I Forgot to Write my Cowl Article for this Week

by trogers5


Creative Non-Fiction


person thinking
photo creds: pixabay

Aidan Lerner ’22

 

I forgot to write my Cowl article for this week. Today is Sunday, and I am a little panicked. I pride myself on my ability to be responsible and to come through for the people who rely on me, whether it be in work or school. That is why I am very disappointed to report that I definitely did totally forget that there was an issue due this Saturday. Did I agree to write a half for this issue? You bet I did. What have I written so far? Exactly this much. 

In my defense, I am a senior and this week was Spring break. The jet lag of going from the central to eastern time zone is absolutely brutal and you add daylight savings time! That is a nightmare combination. So, yes, I will shoulder most of the blame for forgetting to write this article, but let the record state that I have many, many excuses ready to go. 

How about I outline some of the things I had planned to write about, had I not forgotten due to the unforeseen circumstances of not remembering. One thing I love about writing for The Cowl is that I truly do feel as if I can write about whatever I want in exactly the way I want. I have written about things that I consider fun and some things which I consider more serious. This week, I had planned to write about something more serious. I wanted to write about the complicated nature of morality and the online world. 

Dear reader, now it is my privilege to take you into the kitchen so you can see how the cake gets baked. Here is how I would figure out how to write about such a heavy topic. First, I would figure out what exactly I am trying to accomplish with my piece. Generally, I find that it is either a first-person argument or some sort of allegorical anecdote. Normally, I use a fictionalized version of myself as the subject so that I can be a little sensational with what I say. In this case, I would probably do a combination of both.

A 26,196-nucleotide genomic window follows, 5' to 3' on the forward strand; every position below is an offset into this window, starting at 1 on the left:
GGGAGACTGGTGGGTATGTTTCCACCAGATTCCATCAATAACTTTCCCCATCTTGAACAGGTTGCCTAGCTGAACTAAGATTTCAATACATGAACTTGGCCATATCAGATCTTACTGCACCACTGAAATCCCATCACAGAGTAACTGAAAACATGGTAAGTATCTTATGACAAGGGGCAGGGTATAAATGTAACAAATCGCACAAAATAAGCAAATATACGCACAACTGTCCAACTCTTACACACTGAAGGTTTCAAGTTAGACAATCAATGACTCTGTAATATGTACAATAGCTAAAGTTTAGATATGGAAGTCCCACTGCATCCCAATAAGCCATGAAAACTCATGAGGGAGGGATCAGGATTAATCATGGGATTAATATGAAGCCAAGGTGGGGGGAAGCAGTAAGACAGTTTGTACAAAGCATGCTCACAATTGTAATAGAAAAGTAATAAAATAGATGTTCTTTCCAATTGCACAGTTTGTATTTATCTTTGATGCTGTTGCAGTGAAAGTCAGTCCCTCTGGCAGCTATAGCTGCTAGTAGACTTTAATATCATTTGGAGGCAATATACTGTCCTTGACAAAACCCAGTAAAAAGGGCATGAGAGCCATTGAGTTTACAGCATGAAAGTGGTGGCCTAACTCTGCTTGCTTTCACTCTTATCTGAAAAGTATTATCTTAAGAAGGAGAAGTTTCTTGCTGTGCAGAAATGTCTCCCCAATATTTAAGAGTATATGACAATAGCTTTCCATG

I would start with the story of a Twitter account. The Tweeter is a hard worker and is always kind when you ask him a question. He is knowledgeable and passionate about the same subjects you are, and he adds a lot of entertainment to your life. You are one of his most consistent followers. One day, you find out that the man behind the account has been accused by people in his life of doing heinous things. What does that mean for you? Are you immoral for enjoying his content? Are you dumb for not seeing through his kind words? 

Those are questions I would have asked in my article. Then, I would get personal with my narration.  

As a self-declared writer, I often find that lying is frighteningly easy. In the era of texting, I feel as if I can spin any tale and people will believe it as long as I write it well enough. When all people see are the words I put on a page or a screen, I can make it so they see whatever version of me they would like. I can come off as gracious or rude, confident or nervous. The author of the words has all of the control. 

Even the most honest writer would struggle to communicate who they are with just words. It is nearly impossible to give anything but a window into your true nature. Our anonymous Tweeter can be a source of joy online and a monster offline: different aspects of the same complex person. On the internet, no one is who they say they are because no one can say who they are. So, it is our duty to be careful and recognize that there is a lot beyond the words on the screen. If you think you know who someone truly is based on their online persona, you are wrong. 

I would write something like that, and then I would wonder if it makes any sense. I would hope to myself that someone will read it and think about some of the questions I raised. Since we are outlining this together, I will spell out the conclusion I really hope readers draw. Will they wonder if I am telling them the truth? Who am I behind The Cowl? Did I really forget to write my Cowl article this week? 

(I totally forgot. Ask my editors.) 


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